And what's Helen Clark and Dr Cullen's answer? They want to hold onto the steering wheel even tighter. They want a bigger say, more control and as Dr Cullen says - more bureaucrats and less market.
That's what Auckland motorists do in their frustration with gridlock, but it doesn't make the road ahead any clearer. It's not that no one's tried.
Auckland mayors worked hard to overcome their historical differences. They back our plan with a united voice - a powerful signal to Wellington.
John Banks and the other mayors took Labour at its word. That it understood the problems and knew how to fix them.
They have been badly let down.
The Government has managed to alienate provincial New Zealand by cutting their projects on top of taking an extra 4 cents a litre in petrol tax.
Where is it by the way?
But Labour has produced a damp squib of legislation. It's Helen Clark's compromise between the silly demands of the Greens and Peter Dunne's Transmission Gully requirements.
Roger Sowry has described the Land Transport Amendment Bill as a cruel hoax.
I recently received a copy of a letter to the Prime Minister about this Bill. It was signed by Business New Zealand, the AA, Federated Farmers, the Meat Industry, the Forest Owners, the Road Contractors Association, the Road Transport Forum and supported by a number of employer and manufacturers associations.
A few months ago they were all supporting the new transport legislation. So did National. We have changed our mind, and so have they.
They said the Bill was inconsistent with improving New Zealanders' living standards to the top half of the OECD. They say it won't work and they are right.
National's view is clear on the Land Transport Bill.
Economic efficiency should be retained as its key purpose. And the Bill should be used as a vehicle to enable genuine public private partnerships to be introduced to help build the infrastructure of a modern economy.
Consultation is the new weasel word. A new project has to go through consultation under the RMA, the Local Government Act and now the Transport Act - including the particular provisions in each act for Maori consultation. So Auckland will wait at the red light till it's all done .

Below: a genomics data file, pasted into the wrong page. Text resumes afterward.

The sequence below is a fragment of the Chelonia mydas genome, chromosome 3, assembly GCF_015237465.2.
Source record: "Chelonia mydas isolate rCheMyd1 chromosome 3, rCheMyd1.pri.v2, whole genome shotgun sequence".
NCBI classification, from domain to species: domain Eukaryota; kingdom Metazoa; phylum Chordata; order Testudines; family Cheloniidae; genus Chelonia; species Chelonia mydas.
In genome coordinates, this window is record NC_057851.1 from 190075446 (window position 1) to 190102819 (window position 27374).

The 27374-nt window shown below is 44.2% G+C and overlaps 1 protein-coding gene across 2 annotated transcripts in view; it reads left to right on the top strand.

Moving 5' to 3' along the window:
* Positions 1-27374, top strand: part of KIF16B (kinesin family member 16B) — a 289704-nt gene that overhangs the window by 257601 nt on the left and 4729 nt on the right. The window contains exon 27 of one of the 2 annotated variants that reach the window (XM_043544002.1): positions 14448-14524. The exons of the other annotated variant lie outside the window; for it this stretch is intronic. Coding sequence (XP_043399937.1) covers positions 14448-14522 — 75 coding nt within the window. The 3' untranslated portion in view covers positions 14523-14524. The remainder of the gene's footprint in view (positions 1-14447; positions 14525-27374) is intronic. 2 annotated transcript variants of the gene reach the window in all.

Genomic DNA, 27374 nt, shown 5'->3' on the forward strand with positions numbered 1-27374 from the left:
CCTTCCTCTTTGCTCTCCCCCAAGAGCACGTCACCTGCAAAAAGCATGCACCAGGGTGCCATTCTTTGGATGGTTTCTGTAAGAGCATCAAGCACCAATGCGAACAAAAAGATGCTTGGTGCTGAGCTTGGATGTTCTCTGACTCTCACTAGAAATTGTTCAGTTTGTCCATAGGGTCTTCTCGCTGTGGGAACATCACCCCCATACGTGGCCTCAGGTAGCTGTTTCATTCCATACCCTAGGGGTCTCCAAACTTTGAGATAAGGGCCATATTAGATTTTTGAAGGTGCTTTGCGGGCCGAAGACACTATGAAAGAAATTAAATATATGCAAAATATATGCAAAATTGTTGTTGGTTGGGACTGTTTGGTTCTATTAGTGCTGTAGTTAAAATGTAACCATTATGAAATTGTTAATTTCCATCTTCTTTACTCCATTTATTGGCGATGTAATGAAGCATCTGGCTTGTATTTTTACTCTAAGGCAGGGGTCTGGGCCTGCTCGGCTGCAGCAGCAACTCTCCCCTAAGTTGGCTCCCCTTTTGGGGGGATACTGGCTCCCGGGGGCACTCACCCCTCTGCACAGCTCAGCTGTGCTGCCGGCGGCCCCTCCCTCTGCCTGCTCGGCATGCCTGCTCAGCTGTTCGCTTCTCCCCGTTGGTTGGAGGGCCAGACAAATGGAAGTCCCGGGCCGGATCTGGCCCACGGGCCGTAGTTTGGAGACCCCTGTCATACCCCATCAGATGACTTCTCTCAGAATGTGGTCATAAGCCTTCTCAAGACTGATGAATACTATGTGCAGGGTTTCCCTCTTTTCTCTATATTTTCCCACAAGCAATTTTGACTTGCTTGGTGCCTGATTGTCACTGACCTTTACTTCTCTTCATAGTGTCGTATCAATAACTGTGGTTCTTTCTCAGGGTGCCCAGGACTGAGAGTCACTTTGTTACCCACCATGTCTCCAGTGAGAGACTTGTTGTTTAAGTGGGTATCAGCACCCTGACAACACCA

And even then the Minister can say no to the project at the last moment.
What should happen? Auckland needs every tool there is to get its roading and public transport network completed.
We will fix the RMA, allow public private partnerships, congestion pricing, and tolling. We will take the politics out of the funding formula, and put back economic criteria. Then it will easier to close the funding gap.
Unless these straightforward changes are made, Auckland will remain gridlocked for many years to come.
The Auckland mayors went out on a limb, showing real determination, and Labour have let them down. John Banks wants the tools to do the job - Labour has locked them away.
This party turned a corner three weeks ago. I saw in the National Party their will to win when it embraced sweeping changes to our organisation. That commitment is matched by the commitment of the caucus, to advance policy consistent with our principles.
We have set our platform. National is campaigning for a strong economy, for one standard of citizenship, against welfare dependency, for standards in education. You know what we stand for. Lets go and tell the country.
You have a role as important as
the MP's - to support National and its philosophies in your